Fortunately the scattered light, which limits the isolation, is not parallel to the axis of the isolator assembly 16 when it exits. Therefore, it can be virtually eliminated by collecting the optical output of the isolator assembly 16 using a lens with a small aperture and small acceptance angle. The aspheric lenses 20 and 22 provide such a small aperture (9 μm at the interface with the optical fibers 14 and 15) and a small acceptance angle needed for high isolation. Thus, when used on both sides of the isolator, these aspheric lenses set the collimated beam diameter through the isolator assembly 16 by expanding the beam from an input aperture of 9 μm diameter to about 1.5 mm in diameter. The isolator assembly 16 presents the collimated beam to a 9 μm aperture at the output of the aspheric lens 22 through a small acceptance angle for high isolation.
The transmission loss in dB of optical power at the receiving connetor is related to the offset angle of a light beam or ray by:
Loss=20 log [e- (fθnωo)2 ],
f=the focal length of the lens=7 mm,
θ=the offset angle (radians),
n=the index of refraction=1.4995, and
ωo =1/2 the mode field diameter=0.00523 mm.
A plot of transmission loss as a function of the offset angle is shown in FIG. 3. At an angle of 0.0045 radians the loss is 70 dB. This accounts for the extremely large rejection of scattered light coming out of the optical isolator.
A low-loss, high-isolation fiber-optic isolator assembled as described has been measured for loss and isolation and found to be 2.6 dB and greater than 70 dB, respectively. These results were achieved using commercially available components. The availability of such high quality single-mode fiber-optic isolators will make it possible to achieve substantial improvements in precision fiber-optic systems such as those used for stable reference frequency distribution and microwave frequency transmission.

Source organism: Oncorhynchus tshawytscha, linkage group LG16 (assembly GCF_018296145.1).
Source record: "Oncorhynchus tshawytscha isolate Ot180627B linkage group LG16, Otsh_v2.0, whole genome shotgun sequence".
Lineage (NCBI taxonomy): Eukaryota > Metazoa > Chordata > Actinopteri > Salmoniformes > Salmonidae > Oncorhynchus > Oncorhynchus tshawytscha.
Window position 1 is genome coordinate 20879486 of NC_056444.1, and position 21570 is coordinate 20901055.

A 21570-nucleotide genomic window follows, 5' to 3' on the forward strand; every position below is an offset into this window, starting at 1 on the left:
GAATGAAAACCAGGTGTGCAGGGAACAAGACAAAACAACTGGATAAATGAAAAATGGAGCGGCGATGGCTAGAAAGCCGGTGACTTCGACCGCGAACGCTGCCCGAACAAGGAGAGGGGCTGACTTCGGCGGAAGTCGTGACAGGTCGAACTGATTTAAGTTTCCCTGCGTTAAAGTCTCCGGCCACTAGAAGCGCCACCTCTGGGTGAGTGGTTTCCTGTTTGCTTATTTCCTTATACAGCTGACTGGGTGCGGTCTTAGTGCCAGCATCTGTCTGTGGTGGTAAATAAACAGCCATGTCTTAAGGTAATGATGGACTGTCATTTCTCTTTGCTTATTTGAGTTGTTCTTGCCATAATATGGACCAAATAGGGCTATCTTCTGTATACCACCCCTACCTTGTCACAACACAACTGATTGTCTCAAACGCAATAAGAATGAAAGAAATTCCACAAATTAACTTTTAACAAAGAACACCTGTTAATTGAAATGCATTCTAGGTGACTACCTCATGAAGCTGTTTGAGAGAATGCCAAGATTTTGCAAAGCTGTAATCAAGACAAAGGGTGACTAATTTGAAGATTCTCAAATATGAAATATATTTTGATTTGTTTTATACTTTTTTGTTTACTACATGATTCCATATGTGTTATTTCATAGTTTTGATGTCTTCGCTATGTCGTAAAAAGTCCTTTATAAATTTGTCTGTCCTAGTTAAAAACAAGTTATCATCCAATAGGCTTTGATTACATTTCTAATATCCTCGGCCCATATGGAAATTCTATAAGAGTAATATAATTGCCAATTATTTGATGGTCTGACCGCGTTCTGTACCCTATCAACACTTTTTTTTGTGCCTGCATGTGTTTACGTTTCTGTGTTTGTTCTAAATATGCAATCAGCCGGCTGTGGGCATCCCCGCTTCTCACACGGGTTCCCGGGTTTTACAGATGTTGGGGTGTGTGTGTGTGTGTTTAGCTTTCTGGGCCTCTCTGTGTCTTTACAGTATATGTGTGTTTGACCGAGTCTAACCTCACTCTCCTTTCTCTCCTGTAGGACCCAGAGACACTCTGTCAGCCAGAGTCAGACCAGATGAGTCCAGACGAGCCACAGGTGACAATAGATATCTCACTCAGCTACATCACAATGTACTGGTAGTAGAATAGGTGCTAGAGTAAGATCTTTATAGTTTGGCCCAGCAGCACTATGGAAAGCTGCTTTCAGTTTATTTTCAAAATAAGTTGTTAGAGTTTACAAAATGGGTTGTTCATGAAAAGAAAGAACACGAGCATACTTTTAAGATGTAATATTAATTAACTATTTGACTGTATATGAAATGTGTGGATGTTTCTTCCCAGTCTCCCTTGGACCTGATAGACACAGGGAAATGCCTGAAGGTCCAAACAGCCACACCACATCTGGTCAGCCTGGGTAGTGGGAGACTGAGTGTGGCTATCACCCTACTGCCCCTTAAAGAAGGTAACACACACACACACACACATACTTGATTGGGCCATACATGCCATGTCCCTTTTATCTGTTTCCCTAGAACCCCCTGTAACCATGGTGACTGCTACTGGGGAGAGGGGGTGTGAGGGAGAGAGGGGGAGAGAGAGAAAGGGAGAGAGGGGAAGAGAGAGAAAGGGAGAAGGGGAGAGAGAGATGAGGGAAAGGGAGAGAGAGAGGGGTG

Although particular embodiments of the invention have been described and illustrated herein, it is recognized that modifications and variations may readily occur to those skilled in the art. Consequently, it is intended that the claims be interpreted to cover such modifications and variations.
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|U.S. Classification||385/27, 385/33, 359/485.02, 359/484.03|
|International Classification||G02F1/09, G02B6/32, G02B6/26|
|Cooperative Classification||G02B6/32, G02B6/2746, G02F1/093|
|European Classification||G02F1/09F, G02B6/32, G02B6/27R|
|May 4, 1988||AS||Assignment|
Owner name: UNITED STATES OF AMERICA, THE, AS REPRESENTED BY T
Free format text: ASSIGNMENT OF ASSIGNORS INTEREST. SUBJECT TO LICENSE;ASSIGNOR:CALIFORNIA INSTITUTE OF TECHNOLOGY;REEL/FRAME:004881/0667
Effective date: 19880413
Owner name: CALIFORNIA INSTITUTE OF TECHNOLOGY, THE, PASADENA,
Free format text: ASSIGNMENT OF ASSIGNORS INTEREST.;ASSIGNOR:LUTES, GEORGE F.;REEL/FRAME:004881/0669
Effective date: 19880411
Owner name: UNITED STATES OF AMERICA, THE, AS REPRESENTED BY T
Free format text: ASSIGNMENT OF ASSIGNORS INTEREST;ASSIGNOR:CALIFORNIA INSTITUTE OF TECHNOLOGY;REEL/FRAME:004881/0667
Effective date: 19880413
|Aug 17, 1993||REMI||Maintenance fee reminder mailed|
|Jan 16, 1994||LAPS||Lapse for failure to pay maintenance fees|
|Mar 29, 1994||FP||Expired due to failure to pay maintenance fee|
Effective date: 19930116